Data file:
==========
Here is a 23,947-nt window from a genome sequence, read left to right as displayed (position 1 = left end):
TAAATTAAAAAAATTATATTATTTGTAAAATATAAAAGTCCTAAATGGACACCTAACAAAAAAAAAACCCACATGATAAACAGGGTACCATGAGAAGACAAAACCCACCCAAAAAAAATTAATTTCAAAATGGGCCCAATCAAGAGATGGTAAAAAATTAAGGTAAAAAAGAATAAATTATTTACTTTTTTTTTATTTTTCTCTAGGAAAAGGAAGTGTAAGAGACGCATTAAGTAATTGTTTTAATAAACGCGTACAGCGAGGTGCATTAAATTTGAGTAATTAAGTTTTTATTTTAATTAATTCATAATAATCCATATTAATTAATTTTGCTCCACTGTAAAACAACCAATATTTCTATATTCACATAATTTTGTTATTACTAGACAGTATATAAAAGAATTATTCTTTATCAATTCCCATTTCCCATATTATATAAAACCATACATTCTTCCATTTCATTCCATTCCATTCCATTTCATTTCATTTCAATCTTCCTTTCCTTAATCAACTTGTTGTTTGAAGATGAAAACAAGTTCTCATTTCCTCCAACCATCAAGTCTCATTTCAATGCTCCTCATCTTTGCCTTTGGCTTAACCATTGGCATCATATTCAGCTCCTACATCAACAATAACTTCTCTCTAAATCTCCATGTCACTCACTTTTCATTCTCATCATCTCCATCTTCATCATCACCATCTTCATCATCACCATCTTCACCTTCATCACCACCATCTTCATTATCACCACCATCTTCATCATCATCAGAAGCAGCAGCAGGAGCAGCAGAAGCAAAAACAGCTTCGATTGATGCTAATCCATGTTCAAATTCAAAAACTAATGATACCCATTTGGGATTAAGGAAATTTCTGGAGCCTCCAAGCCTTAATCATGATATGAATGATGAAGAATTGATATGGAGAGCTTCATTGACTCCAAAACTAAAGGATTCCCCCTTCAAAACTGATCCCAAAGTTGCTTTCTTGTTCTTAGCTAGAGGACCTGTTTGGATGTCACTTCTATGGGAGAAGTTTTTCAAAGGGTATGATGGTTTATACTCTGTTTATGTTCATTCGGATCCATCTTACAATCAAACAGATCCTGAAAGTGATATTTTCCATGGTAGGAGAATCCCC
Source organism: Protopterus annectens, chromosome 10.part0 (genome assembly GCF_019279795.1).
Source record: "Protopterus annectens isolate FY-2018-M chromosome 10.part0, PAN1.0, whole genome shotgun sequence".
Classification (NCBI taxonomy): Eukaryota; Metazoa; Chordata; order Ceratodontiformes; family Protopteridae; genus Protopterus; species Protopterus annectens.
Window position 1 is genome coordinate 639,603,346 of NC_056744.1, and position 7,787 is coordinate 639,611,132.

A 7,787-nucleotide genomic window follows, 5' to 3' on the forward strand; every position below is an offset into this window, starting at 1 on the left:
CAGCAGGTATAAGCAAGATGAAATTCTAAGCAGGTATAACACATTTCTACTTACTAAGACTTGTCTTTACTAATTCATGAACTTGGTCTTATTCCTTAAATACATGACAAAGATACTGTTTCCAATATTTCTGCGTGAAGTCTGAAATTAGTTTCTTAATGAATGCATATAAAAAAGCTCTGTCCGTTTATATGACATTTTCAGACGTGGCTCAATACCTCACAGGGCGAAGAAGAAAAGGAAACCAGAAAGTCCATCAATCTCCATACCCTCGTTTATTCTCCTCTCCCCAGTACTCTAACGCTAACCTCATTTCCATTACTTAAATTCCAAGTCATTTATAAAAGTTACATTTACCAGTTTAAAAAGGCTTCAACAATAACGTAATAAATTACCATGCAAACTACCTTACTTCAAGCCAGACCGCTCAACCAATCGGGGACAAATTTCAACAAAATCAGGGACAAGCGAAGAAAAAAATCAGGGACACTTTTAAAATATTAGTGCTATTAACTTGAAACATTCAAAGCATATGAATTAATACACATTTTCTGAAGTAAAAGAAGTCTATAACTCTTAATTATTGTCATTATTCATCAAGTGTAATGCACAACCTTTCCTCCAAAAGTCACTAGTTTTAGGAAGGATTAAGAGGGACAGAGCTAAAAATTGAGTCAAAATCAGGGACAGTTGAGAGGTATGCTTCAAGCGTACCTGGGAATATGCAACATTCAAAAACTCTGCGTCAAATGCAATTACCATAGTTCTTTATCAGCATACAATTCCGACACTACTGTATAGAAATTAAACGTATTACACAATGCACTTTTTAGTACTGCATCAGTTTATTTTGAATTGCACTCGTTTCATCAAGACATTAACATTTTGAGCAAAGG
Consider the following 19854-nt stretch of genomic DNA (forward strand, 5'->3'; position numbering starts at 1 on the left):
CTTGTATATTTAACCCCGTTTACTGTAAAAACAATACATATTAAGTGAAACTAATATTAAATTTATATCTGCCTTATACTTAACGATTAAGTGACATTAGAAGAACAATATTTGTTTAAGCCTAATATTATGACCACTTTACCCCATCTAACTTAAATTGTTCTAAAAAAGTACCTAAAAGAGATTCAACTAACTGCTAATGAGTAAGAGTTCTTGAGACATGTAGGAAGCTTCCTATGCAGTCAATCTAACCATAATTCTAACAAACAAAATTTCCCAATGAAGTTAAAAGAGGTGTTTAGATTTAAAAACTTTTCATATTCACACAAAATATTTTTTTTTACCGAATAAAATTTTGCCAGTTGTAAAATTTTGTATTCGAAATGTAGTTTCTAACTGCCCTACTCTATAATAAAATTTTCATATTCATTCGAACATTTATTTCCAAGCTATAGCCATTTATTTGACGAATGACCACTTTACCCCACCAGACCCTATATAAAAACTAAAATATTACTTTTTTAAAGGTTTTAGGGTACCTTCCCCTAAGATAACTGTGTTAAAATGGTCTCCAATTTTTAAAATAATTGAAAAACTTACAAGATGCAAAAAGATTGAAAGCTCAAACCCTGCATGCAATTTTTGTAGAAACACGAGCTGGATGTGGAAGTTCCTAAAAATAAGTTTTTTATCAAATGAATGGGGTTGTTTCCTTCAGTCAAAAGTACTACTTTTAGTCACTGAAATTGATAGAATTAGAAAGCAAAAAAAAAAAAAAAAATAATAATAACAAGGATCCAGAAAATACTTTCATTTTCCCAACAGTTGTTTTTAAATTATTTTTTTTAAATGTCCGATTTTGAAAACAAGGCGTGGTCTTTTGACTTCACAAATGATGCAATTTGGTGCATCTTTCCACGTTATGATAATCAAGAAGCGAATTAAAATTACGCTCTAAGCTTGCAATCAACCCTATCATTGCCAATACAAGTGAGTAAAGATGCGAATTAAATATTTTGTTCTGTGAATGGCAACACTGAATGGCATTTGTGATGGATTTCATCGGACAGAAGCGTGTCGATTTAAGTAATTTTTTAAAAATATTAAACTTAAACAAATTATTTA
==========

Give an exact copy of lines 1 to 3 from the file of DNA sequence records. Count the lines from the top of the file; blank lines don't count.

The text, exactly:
Here is a 23,947-nt window from a genome sequence, read left to right as displayed (position 1 = left end):
TAAATTAAAAAAATTATATTATTTGTAAAATATAAAAGTCCTAAATGGACACCTAACAAAAAAAAAACCCACATGATAAACAGGGTACCATGAGAAGACAAAACCCACCCAAAAAAAATTAATTTCAAAATGGGCCCAATCAAGAGATGGTAAAAAATTAAGGTAAAAAAGAATAAATTATTTACTTTTTTTTTATTTTTCTCTAGGAAAAGGAAGTGTAAGAGACGCATTAAGTAATTGTTTTAATAAACGCGTACAGCGAGGTGCATTAAATTTGAGTAATTAAGTTTTTATTTTAATTAATTCATAATAATCCATATTAATTAATTTTGCTCCACTGTAAAACAACCAATATTTCTATATTCACATAATTTTGTTATTACTAGACAGTATATAAAAGAATTATTCTTTATCAATTCCCATTTCCCATATTATATAAAACCATACATTCTTCCATTTCATTCCATTCCATTCCATTTCATTTCATTTCAATCTTCCTTTCCTTAATCAACTTGTTGTTTGAAGATGAAAACAAGTTCTCATTTCCTCCAACCATCAAGTCTCATTTCAATGCTCCTCATCTTTGCCTTTGGCTTAACCATTGGCATCATATTCAGCTCCTACATCAACAATAACTTCTCTCTAAATCTCCATGTCACTCACTTTTCATTCTCATCATCTCCATCTTCATCATCACCATCTTCATCATCACCATCTTCACCTTCATCACCACCATCTTCATTATCACCACCATCTTCATCATCATCAGAAGCAGCAGCAGGAGCAGCAGAAGCAAAAACAGCTTCGATTGATGCTAATCCATGTTCAAATTCAAAAACTAATGATACCCATTTGGGATTAAGGAAATTTCTGGAGCCTCCAAGCCTTAATCATGATATGAATGATGAAGAATTGATATGGAGAGCTTCATTGACTCCAAAACTAAAGGATTCCCCCTTCAAAACTGATCCCAAAGTTGCTTTCTTGTTCTTAGCTAGAGGACCTGTTTGGATGTCACTTCTATGGGAGAAGTTTTTCAAAGGGTATGATGGTTTATACTCTGTTTATGTTCATTCGGATCCATCTTACAATCAAACAGATCCTGAAAGTGATATTTTCCATGGTAGGAGAATCCCC
Source organism: Protopterus annectens, chromosome 10.part0 (genome assembly GCF_019279795.1).